small and faint and delicate, and looked like the ghost of a bunch of
white smoke left floating in the sky by an exploded bombshell.

Wednesday, April 15. Mauritius. Arrived and anchored off Port Louis
2 A. M. Rugged clusters of crags and peaks, green to their summits; from
their bases to the sea a green plain with just tilt enough to it to make
the water drain off. I believe it is in 56 E. and 22 S.--a hot tropical
country. The green plain has an inviting look; has scattering dwellings
nestling among the greenery. Scene of the sentimental adventure of Paul
and Virginia.

Island under French control--which means a community which depends upon
quarantines, not sanitation, for its health.

Thursday, April 16. Went ashore in the forenoon at Port Louis, a little
town, but with the largest variety of nationalities and complexions we
have encountered yet. French, English, Chinese, Arabs, Africans with
wool, blacks with straight hair, East Indians, half-whites, quadroons
--and great varieties in costumes and colors.

Took the train for Curepipe at 1.30--two hours' run, gradually uphill.
What a contrast, this frantic luxuriance of vegetation, with the arid
plains of India; these architecturally picturesque crags and knobs and
miniature mountains, with the monotony of the Indian dead-levels.

A native pointed out a handsome swarthy man of grave and dignified
bearing, and said in an awed tone, "That is so-and-so; has held office of
one sort or another under this government for 37 years--he is known all
over this whole island and in the other countries of the world perhaps
--who knows? One thing is certain; you can speak his name anywhere in this
whole island, and you will find not one grown person that has not heard
it. It is a wonderful thing to be so celebrated; yet look at him; it
makes no change in him; he does not even seem to know it."

Curepipe (means Pincushion or Pegtown, probably). Sixteen miles (two
hours) by rail from Port Louis. At each end of every roof and on the
apex of every dormer window a wooden peg two feet high stands up; in some
cases its top is blunt, in others the peg is sharp and looks like a
toothpick. The passion for this humble ornament is universal.

Apparently, there has been only one prominent event in the history of
Mauritius, and that one didn't happen. I refer to the romantic sojourn
of Paul and Virginia here. It was that story that made Mauritius known
to the world, made the name familiar to everybody, the geographical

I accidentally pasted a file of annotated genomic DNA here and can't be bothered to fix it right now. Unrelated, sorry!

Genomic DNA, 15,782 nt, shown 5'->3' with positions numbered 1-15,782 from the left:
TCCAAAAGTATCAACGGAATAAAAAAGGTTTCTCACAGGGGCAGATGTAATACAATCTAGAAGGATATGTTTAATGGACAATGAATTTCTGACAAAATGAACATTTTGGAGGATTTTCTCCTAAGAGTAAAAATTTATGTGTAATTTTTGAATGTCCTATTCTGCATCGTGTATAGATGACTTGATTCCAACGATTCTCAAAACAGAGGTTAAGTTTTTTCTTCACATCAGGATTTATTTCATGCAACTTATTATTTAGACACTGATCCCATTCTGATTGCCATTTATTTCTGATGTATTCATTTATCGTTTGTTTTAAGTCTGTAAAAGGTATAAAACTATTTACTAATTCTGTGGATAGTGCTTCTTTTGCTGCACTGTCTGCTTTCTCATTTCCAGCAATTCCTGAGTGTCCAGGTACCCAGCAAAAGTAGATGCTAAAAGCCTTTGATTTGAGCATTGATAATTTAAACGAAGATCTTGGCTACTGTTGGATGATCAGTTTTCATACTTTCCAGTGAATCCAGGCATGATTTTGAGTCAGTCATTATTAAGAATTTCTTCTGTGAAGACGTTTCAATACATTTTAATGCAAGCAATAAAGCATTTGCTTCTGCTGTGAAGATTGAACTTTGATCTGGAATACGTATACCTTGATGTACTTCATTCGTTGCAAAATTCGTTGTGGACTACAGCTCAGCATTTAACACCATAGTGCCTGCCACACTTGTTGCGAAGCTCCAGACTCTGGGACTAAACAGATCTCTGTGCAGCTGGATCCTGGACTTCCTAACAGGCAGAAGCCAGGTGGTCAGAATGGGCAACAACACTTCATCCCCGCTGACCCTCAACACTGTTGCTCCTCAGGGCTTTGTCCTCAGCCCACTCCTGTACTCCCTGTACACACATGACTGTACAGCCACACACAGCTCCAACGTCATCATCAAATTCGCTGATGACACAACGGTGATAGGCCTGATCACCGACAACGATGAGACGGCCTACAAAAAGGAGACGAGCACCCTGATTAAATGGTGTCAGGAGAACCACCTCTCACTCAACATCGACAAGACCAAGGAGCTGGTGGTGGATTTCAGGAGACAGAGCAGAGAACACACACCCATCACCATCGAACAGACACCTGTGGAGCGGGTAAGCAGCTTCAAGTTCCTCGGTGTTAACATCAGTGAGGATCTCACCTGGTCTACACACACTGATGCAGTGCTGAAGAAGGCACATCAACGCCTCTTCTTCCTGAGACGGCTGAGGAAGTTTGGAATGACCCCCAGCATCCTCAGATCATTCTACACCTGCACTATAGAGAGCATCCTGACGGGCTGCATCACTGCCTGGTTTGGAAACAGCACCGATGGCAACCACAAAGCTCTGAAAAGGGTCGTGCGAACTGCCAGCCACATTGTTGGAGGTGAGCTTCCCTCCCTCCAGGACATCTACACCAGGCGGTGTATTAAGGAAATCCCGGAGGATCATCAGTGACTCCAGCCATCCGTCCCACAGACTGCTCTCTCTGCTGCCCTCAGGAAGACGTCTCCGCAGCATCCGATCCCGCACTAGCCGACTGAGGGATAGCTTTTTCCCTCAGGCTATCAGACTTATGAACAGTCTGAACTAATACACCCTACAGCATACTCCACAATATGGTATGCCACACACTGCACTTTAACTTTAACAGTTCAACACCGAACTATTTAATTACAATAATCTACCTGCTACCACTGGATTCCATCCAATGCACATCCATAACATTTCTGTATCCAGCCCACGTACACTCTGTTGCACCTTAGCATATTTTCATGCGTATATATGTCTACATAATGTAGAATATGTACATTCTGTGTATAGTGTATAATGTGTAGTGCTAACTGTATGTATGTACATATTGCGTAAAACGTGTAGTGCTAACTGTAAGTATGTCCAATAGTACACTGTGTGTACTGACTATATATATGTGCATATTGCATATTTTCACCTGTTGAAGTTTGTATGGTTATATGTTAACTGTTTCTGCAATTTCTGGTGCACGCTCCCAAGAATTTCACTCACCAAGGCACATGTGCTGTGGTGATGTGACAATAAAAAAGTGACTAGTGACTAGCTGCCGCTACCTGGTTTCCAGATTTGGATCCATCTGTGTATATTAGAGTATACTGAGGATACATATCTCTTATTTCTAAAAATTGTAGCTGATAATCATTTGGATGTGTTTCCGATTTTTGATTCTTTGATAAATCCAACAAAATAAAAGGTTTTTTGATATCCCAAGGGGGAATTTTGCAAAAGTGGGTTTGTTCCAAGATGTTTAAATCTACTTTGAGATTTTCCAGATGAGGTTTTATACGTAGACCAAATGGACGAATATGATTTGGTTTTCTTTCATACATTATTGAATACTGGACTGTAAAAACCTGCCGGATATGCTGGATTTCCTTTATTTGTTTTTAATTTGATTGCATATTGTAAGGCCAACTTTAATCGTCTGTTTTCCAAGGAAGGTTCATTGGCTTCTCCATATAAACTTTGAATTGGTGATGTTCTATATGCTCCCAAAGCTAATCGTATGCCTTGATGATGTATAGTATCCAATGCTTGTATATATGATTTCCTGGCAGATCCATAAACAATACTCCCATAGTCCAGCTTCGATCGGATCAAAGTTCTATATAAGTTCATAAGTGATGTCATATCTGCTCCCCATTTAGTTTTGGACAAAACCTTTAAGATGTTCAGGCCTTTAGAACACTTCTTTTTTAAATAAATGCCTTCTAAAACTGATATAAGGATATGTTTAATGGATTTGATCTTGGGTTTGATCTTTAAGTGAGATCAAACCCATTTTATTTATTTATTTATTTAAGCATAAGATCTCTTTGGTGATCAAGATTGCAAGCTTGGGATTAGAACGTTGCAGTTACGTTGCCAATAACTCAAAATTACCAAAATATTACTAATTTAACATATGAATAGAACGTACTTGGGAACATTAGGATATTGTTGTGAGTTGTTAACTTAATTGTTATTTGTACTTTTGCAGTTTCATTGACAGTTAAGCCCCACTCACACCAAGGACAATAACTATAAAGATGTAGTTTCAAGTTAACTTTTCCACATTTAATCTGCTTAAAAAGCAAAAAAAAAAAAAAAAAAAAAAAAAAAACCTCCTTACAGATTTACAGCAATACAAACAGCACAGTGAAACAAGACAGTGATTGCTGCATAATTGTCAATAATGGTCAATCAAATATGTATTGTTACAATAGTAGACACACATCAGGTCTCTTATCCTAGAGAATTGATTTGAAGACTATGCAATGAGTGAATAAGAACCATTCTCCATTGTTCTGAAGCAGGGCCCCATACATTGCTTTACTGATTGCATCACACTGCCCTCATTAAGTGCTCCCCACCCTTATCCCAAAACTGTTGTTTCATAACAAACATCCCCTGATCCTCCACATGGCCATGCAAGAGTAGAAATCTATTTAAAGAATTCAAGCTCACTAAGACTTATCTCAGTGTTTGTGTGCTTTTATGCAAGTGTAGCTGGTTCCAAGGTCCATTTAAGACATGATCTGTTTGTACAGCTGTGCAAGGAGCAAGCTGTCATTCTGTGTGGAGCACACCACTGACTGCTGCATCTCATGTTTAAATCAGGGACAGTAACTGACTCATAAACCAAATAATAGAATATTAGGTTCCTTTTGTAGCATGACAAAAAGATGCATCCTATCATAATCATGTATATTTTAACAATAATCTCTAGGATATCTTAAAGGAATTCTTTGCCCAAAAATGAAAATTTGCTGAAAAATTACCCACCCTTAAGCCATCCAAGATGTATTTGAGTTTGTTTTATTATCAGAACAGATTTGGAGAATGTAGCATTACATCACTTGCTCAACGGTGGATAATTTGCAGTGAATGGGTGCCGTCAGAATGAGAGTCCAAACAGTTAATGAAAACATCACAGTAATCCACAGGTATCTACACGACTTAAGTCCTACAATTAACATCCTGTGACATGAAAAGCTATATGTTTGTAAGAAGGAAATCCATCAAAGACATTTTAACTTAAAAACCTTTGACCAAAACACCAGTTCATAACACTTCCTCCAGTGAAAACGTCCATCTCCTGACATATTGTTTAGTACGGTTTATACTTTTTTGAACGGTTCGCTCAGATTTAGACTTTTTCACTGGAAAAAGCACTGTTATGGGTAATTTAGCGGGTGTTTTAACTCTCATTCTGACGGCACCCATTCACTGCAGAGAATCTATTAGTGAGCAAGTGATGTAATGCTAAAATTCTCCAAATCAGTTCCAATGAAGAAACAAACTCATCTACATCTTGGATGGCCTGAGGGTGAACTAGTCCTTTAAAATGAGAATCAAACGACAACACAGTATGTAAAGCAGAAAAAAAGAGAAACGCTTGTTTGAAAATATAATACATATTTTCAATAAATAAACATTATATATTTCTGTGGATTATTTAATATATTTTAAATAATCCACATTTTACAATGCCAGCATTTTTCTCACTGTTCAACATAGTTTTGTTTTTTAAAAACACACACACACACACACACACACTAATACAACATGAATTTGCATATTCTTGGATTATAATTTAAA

position of it to nobody.

A clergyman was asked to guess what was in a box on a table. It was a
vellum fan painted with the shipwreck, and was "one of Virginia's wedding
gifts."

April 18. This is the only country in the world where the stranger is
not asked "How do you like this place?" This is indeed a large
distinction. Here the citizen does the talking about the country
himself; the stranger is not asked to help. You get all sorts of
information. From one citizen you gather the idea that Mauritius was
made first, and then heaven; and that heaven was copied after Mauritius.
Another one tells you that this is an exaggeration; that the two chief
villages, Port Louis and Curepipe, fall short of heavenly perfection;
that nobody lives in Port Louis except upon compulsion, and that Curepipe
is the wettest and rainiest place in the world. An English citizen said:

"In the early part of this century Mauritius was used by the French
as a basis from which to operate against England's Indian
merchantmen; so England captured the island and also the neighbor,
Bourbon, to stop that annoyance. England gave Bourbon back; the
government in London did not want any more possessions in the West
Indies. If the government had had a better quality of geography in
stock it would not have wasted Bourbon in that foolish way. A big
war will temporarily shut up the Suez Canal some day and the English
ships will have to go to India around the Cape of Good Hope again;
then England will have to have Bourbon and will take it.

"Mauritius was a crown colony until 20 years ago, with a governor
appointed by the Crown and assisted by a Council appointed by
himself; but Pope Hennessey came out as Governor then, and he worked
hard to get a part of the council made elective, and succeeded. So
now the whole council is French, and in all ordinary matters of
legislation they vote together and in the French interest, not the
English. The English population is very slender; it has not votes
enough to elect a legislator. Half a dozen rich French families
elect the legislature. Pope Hennessey was an Irishman, a Catholic,
a Home Ruler, M.P., a hater of England and the English, a very
troublesome person and a serious incumbrance at Westminster; so it
was decided to send him out to govern unhealthy countries, in hope
that something would happen to him. But nothing did. The first
experiment was not merely a failure, it was more than a failure. He
proved to be more of a disease himself than any he was sent to